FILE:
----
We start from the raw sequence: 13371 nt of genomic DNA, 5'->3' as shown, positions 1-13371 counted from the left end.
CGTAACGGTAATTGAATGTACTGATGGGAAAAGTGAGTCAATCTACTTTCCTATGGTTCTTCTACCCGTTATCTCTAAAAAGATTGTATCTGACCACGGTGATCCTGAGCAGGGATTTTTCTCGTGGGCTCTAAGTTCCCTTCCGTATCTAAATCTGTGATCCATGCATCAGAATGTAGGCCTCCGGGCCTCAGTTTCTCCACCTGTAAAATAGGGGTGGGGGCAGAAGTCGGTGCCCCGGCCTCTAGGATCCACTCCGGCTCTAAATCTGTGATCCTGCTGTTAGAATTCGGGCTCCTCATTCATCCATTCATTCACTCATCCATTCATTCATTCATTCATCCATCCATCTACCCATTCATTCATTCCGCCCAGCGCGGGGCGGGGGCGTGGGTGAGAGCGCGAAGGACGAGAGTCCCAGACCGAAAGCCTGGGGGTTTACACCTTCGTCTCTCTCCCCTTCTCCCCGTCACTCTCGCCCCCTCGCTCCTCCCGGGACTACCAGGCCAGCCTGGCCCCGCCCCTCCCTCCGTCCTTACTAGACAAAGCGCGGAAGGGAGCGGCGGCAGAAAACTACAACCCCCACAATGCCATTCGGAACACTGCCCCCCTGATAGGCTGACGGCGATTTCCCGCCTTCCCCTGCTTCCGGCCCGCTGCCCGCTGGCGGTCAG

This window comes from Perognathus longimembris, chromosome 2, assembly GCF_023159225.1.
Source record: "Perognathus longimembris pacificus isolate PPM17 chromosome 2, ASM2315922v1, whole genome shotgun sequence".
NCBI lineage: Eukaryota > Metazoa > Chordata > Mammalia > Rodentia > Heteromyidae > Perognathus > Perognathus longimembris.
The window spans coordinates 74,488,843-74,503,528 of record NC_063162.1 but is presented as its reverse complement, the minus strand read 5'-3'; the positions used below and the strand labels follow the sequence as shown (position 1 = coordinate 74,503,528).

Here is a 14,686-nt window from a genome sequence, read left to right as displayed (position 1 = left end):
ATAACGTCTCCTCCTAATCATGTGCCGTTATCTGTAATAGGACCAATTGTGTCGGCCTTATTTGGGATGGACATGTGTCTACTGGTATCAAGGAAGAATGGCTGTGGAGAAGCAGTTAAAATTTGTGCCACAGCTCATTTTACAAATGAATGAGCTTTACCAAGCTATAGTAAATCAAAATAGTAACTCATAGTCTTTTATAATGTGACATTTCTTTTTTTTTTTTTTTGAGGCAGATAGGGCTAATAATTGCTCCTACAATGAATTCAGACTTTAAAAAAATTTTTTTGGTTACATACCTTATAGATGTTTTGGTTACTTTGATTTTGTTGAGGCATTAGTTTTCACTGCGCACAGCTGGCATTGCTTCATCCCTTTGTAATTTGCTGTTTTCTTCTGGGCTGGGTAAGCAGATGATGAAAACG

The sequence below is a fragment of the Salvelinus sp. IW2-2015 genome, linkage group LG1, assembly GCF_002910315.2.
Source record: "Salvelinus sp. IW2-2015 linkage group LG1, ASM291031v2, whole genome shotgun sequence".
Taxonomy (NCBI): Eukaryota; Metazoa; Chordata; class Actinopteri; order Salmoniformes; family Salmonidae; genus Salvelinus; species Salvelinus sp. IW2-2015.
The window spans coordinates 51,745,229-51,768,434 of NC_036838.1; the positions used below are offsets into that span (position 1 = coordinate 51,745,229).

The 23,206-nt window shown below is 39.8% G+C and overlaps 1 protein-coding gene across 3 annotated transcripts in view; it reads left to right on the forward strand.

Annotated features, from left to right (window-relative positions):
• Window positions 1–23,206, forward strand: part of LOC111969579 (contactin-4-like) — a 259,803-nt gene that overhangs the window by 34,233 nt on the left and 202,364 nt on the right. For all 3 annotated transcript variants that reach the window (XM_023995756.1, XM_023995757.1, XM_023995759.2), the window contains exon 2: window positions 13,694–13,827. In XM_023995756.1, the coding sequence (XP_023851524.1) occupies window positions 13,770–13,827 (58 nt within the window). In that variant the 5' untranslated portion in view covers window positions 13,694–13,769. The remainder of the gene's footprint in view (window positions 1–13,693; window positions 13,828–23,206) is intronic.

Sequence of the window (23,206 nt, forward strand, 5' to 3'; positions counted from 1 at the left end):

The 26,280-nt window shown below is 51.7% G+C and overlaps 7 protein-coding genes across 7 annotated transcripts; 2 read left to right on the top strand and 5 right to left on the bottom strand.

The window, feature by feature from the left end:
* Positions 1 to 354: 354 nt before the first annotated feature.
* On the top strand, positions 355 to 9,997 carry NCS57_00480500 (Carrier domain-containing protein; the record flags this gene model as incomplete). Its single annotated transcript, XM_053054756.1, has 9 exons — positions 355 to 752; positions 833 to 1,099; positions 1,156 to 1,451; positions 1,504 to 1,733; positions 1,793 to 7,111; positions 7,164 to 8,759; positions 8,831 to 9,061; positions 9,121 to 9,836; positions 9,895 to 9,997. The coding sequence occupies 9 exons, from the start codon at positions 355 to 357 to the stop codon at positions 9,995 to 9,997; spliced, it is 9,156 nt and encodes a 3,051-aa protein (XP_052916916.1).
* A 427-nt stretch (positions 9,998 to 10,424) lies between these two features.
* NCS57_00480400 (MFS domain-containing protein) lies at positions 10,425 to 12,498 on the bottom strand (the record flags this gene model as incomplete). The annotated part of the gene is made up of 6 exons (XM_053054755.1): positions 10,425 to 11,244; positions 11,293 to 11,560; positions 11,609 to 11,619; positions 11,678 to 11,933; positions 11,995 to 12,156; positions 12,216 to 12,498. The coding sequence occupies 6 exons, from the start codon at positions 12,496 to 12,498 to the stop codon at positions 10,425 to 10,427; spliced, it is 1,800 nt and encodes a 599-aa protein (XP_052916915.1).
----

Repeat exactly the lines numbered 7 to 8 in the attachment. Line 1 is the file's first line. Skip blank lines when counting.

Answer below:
Here is a 14,686-nt window from a genome sequence, read left to right as displayed (position 1 = left end):
ATAACGTCTCCTCCTAATCATGTGCCGTTATCTGTAATAGGACCAATTGTGTCGGCCTTATTTGGGATGGACATGTGTCTACTGGTATCAAGGAAGAATGGCTGTGGAGAAGCAGTTAAAATTTGTGCCACAGCTCATTTTACAAATGAATGAGCTTTACCAAGCTATAGTAAATCAAAATAGTAACTCATAGTCTTTTATAATGTGACATTTCTTTTTTTTTTTTTTTGAGGCAGATAGGGCTAATAATTGCTCCTACAATGAATTCAGACTTTAAAAAAATTTTTTTGGTTACATACCTTATAGATGTTTTGGTTACTTTGATTTTGTTGAGGCATTAGTTTTCACTGCGCACAGCTGGCATTGCTTCATCCCTTTGTAATTTGCTGTTTTCTTCTGGGCTGGGTAAGCAGATGATGAAAACG